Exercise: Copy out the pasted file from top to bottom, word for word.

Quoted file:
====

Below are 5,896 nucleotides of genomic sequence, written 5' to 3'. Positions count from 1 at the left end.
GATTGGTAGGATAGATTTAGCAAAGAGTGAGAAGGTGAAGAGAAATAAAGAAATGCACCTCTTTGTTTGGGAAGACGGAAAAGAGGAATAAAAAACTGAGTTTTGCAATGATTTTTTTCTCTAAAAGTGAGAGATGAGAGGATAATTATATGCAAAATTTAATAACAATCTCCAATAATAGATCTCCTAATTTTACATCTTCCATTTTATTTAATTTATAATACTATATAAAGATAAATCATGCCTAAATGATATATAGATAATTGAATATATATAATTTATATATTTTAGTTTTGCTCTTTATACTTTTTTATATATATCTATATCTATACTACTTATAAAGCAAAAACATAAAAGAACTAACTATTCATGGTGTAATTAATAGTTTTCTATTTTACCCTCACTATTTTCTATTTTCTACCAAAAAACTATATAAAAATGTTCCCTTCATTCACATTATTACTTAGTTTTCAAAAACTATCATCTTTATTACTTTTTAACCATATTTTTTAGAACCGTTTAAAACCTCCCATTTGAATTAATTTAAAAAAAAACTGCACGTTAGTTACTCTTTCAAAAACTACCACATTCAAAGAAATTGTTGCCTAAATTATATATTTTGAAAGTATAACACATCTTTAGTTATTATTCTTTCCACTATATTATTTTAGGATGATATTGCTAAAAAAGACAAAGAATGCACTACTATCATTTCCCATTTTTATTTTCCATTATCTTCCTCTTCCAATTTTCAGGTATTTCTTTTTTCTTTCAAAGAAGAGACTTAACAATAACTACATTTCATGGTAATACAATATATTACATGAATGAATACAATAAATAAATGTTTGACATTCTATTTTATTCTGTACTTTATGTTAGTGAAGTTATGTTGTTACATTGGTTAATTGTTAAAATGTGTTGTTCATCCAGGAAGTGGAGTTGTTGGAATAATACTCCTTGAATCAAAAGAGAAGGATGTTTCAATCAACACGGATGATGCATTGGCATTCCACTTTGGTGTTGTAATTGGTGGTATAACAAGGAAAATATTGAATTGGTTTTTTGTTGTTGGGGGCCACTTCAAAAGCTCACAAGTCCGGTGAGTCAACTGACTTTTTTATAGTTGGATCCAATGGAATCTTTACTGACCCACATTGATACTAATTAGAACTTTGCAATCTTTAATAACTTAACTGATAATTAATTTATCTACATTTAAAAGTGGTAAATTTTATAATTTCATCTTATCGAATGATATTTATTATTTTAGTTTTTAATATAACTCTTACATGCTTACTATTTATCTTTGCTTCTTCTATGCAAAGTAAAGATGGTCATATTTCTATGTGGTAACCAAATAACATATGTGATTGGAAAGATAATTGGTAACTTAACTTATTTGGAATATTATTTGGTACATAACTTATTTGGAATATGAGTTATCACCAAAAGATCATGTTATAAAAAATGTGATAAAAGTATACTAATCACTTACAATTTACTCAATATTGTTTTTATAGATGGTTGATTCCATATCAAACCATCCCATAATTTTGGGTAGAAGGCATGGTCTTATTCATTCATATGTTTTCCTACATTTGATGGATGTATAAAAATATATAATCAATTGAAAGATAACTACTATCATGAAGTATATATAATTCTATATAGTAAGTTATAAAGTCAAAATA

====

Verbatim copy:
Below are 5,896 nucleotides of genomic sequence, written 5' to 3'. Positions count from 1 at the left end.
GATTGGTAGGATAGATTTAGCAAAGAGTGAGAAGGTGAAGAGAAATAAAGAAATGCACCTCTTTGTTTGGGAAGACGGAAAAGAGGAATAAAAAACTGAGTTTTGCAATGATTTTTTTCTCTAAAAGTGAGAGATGAGAGGATAATTATATGCAAAATTTAATAACAATCTCCAATAATAGATCTCCTAATTTTACATCTTCCATTTTATTTAATTTATAATACTATATAAAGATAAATCATGCCTAAATGATATATAGATAATTGAATATATATAATTTATATATTTTAGTTTTGCTCTTTATACTTTTTTATATATATCTATATCTATACTACTTATAAAGCAAAAACATAAAAGAACTAACTATTCATGGTGTAATTAATAGTTTTCTATTTTACCCTCACTATTTTCTATTTTCTACCAAAAAACTATATAAAAATGTTCCCTTCATTCACATTATTACTTAGTTTTCAAAAACTATCATCTTTATTACTTTTTAACCATATTTTTTAGAACCGTTTAAAACCTCCCATTTGAATTAATTTAAAAAAAAACTGCACGTTAGTTACTCTTTCAAAAACTACCACATTCAAAGAAATTGTTGCCTAAATTATATATTTTGAAAGTATAACACATCTTTAGTTATTATTCTTTCCACTATATTATTTTAGGATGATATTGCTAAAAAAGACAAAGAATGCACTACTATCATTTCCCATTTTTATTTTCCATTATCTTCCTCTTCCAATTTTCAGGTATTTCTTTTTTCTTTCAAAGAAGAGACTTAACAATAACTACATTTCATGGTAATACAATATATTACATGAATGAATACAATAAATAAATGTTTGACATTCTATTTTATTCTGTACTTTATGTTAGTGAAGTTATGTTGTTACATTGGTTAATTGTTAAAATGTGTTGTTCATCCAGGAAGTGGAGTTGTTGGAATAATACTCCTTGAATCAAAAGAGAAGGATGTTTCAATCAACACGGATGATGCATTGGCATTCCACTTTGGTGTTGTAATTGGTGGTATAACAAGGAAAATATTGAATTGGTTTTTTGTTGTTGGGGGCCACTTCAAAAGCTCACAAGTCCGGTGAGTCAACTGACTTTTTTATAGTTGGATCCAATGGAATCTTTACTGACCCACATTGATACTAATTAGAACTTTGCAATCTTTAATAACTTAACTGATAATTAATTTATCTACATTTAAAAGTGGTAAATTTTATAATTTCATCTTATCGAATGATATTTATTATTTTAGTTTTTAATATAACTCTTACATGCTTACTATTTATCTTTGCTTCTTCTATGCAAAGTAAAGATGGTCATATTTCTATGTGGTAACCAAATAACATATGTGATTGGAAAGATAATTGGTAACTTAACTTATTTGGAATATTATTTGGTACATAACTTATTTGGAATATGAGTTATCACCAAAAGATCATGTTATAAAAAATGTGATAAAAGTATACTAATCACTTACAATTTACTCAATATTGTTTTTATAGATGGTTGATTCCATATCAAACCATCCCATAATTTTGGGTAGAAGGCATGGTCTTATTCATTCATATGTTTTCCTACATTTGATGGATGTATAAAAATATATAATCAATTGAAAGATAACTACTATCATGAAGTATATATAATTCTATATAGTAAGTTATAAAGTCAAAATA